• Who were Baylor’s founding fathers?

    Baylor's founding fathers -- Judge Baylor (standing), James Huckins (center) and William Tryon (right)

    It may come as some surprise to many Bears to learn that Judge Baylor wasn’t Baylor’s only founding father.

    Most Bears know Judge R.E.B. Baylor — a lawyer and legislator in Kentucky and Alabama who met Christ at age 46, became a Baptist minister and moved to what was then the Republic of Texas to spread the Gospel. He may have been the first to donate funds to get the school started, but he never wanted the school to be named for him. To Judge Baylor, the establishment of this Baptist university was primarily thanks to the school’s other two founders.

    One of those was Rev. James Huckins, an 1832 Brown University graduate who ministered across the Northeast until 1840, when he was appointed by the American Baptist Home Mission Society as its first missionary to Texas, sent to plant churches throughout the region.

    The other, Rev. William M. Tryon, was born in New York City and pastored in Georgia and Alabama before he followed Huckins to Texas as the American Baptist Home Mission Society’s second missionary to Texas. Just a few months later, he became the first to suggest creating a Baptist university in Texas.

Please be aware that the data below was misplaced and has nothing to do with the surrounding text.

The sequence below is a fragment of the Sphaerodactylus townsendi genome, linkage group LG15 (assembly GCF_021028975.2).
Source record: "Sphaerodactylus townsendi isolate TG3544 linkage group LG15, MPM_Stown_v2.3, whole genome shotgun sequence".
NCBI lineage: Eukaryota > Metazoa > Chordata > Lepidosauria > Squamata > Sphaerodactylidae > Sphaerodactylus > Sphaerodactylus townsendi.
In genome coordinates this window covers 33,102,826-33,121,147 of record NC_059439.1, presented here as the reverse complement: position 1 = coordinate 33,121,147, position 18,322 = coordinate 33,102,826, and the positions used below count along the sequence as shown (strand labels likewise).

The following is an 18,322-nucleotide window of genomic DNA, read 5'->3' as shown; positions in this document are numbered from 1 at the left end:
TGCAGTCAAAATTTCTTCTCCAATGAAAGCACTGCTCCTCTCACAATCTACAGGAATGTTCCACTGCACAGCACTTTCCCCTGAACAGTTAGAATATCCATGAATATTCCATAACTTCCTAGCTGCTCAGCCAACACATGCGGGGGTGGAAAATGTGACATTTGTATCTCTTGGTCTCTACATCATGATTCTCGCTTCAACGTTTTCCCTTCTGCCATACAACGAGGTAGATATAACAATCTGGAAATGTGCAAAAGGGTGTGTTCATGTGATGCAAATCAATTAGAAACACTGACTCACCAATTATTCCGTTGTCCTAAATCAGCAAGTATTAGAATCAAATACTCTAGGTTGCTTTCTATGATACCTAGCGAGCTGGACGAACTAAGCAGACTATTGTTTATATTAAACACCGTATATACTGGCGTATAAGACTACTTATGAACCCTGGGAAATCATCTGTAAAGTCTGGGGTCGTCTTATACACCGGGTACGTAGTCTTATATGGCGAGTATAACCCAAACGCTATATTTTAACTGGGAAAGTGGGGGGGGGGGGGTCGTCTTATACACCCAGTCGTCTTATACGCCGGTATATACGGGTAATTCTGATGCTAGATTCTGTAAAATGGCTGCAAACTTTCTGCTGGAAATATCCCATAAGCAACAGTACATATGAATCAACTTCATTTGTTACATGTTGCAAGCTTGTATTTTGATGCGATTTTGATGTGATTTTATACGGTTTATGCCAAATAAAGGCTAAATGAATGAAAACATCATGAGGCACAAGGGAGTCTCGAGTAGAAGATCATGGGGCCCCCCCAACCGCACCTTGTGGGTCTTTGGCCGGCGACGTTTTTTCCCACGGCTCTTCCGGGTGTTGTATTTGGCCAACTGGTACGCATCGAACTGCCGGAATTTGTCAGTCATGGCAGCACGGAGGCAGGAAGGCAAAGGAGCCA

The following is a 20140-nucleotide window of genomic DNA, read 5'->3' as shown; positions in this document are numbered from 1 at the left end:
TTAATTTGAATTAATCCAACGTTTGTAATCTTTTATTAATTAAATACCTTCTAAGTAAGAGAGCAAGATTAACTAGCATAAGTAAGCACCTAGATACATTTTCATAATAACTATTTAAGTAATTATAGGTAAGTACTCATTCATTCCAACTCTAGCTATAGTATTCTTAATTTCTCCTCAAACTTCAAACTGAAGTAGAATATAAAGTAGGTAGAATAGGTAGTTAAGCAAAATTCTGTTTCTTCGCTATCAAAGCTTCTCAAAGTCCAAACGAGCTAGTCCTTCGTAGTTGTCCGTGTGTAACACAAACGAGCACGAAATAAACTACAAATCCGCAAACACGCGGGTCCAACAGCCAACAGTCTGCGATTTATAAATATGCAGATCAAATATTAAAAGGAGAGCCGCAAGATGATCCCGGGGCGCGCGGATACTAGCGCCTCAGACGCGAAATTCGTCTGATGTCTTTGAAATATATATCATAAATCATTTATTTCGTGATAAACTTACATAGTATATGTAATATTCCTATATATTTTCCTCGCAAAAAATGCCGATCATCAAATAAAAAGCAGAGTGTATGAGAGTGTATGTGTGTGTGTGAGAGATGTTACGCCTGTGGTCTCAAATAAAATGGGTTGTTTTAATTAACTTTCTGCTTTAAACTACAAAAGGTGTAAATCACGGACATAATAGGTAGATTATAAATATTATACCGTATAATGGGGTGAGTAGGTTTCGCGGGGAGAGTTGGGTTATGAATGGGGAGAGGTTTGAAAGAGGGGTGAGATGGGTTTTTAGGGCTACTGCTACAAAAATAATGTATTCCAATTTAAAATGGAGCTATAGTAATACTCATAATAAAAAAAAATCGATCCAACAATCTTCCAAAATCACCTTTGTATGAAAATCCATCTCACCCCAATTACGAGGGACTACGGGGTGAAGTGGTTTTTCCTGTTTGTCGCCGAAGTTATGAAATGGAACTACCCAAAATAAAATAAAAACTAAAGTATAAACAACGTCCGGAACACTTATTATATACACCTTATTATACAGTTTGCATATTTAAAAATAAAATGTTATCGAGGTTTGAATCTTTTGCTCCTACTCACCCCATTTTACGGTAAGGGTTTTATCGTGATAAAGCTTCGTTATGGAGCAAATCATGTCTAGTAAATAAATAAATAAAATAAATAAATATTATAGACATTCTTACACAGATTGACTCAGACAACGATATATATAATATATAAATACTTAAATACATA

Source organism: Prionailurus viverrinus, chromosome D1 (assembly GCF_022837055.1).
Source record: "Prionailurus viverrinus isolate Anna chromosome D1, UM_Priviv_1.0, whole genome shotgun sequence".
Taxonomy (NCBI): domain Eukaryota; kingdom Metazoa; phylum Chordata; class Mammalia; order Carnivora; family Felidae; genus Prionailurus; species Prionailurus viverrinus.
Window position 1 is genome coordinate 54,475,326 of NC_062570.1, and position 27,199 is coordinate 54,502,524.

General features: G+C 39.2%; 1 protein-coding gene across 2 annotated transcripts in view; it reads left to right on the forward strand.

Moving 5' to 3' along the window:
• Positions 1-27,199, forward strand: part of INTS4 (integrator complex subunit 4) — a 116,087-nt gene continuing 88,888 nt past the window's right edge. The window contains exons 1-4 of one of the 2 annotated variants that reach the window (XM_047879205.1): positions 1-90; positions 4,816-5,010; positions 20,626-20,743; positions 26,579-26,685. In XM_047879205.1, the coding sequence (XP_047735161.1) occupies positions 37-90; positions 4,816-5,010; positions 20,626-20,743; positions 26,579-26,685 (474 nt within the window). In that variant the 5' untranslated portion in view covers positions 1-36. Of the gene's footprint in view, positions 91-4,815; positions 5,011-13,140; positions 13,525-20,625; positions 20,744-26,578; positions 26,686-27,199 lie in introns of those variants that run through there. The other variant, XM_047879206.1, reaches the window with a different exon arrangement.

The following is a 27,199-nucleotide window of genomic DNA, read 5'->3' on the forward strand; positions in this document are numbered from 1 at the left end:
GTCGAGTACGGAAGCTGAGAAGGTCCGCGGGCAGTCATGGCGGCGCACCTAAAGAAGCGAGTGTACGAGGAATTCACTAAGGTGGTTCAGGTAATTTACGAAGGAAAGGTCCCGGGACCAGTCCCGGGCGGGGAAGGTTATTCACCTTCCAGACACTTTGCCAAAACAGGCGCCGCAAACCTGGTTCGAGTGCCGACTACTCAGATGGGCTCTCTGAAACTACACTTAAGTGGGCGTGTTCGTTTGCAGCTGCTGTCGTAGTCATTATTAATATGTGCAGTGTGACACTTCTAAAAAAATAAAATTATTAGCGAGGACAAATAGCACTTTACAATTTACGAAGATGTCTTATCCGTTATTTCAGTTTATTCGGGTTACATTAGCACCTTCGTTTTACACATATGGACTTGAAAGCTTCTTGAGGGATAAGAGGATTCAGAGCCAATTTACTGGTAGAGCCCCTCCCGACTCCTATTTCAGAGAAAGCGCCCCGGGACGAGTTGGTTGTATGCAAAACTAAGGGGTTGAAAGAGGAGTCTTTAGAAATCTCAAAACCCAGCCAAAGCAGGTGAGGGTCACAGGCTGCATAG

In 1841, the Texas Baptist Education Society was created, with Judge Baylor as president, Tryon as vice-president, and Huckins on the board of managers; one of its aims was to promote religious education. Invasions by Mexican troops kept the Society from getting started in earnest until 1844, when it began to move ahead on establishing “a Baptist University in Texas … that would be susceptible of enlargement and development to meet the needs of all the ages to come.”

    Huckins tirelessly toured the country to raise the funds needed to help build a university campus. Tryon wrote the proposal to create a Texas Baptist university, and Judge Baylor presented it to the Texas Congress. On Feb. 1, 1845, Republic of Texas President Anson Jones signed the university’s charter, and the rest is history.

    Baylor, Huckins and Tryon each served on the university’s initial Board of Trustees, with Tryon as the Board’s first president. Judge Baylor also taught law at the university, while Huckins continued to help with fundraising off and on well into the 1850s.

    Today, all three are memorialized on Baylor’s campus. You’re probably familiar with the Judge Baylor statue, but you might not have noticed the pillars that flank it on either side. One honors Huckins; the other, Tryon. Each year on Founders Day (Feb. 1), the Baylor family celebrates the extraordinary work done by these three leaders.

    Sic ’em, Judge Baylor, Rev. Huckins and Rev. Tryon!

    You might also like:
    * Who was Judge Baylor? (May 2018)
    * James Huckins: Missionary, church planter, and Baylor Founding Father (April 2017)
    * William Tryon: Missionary, pastor, and Baylor Founding Father (Aug. 2018)

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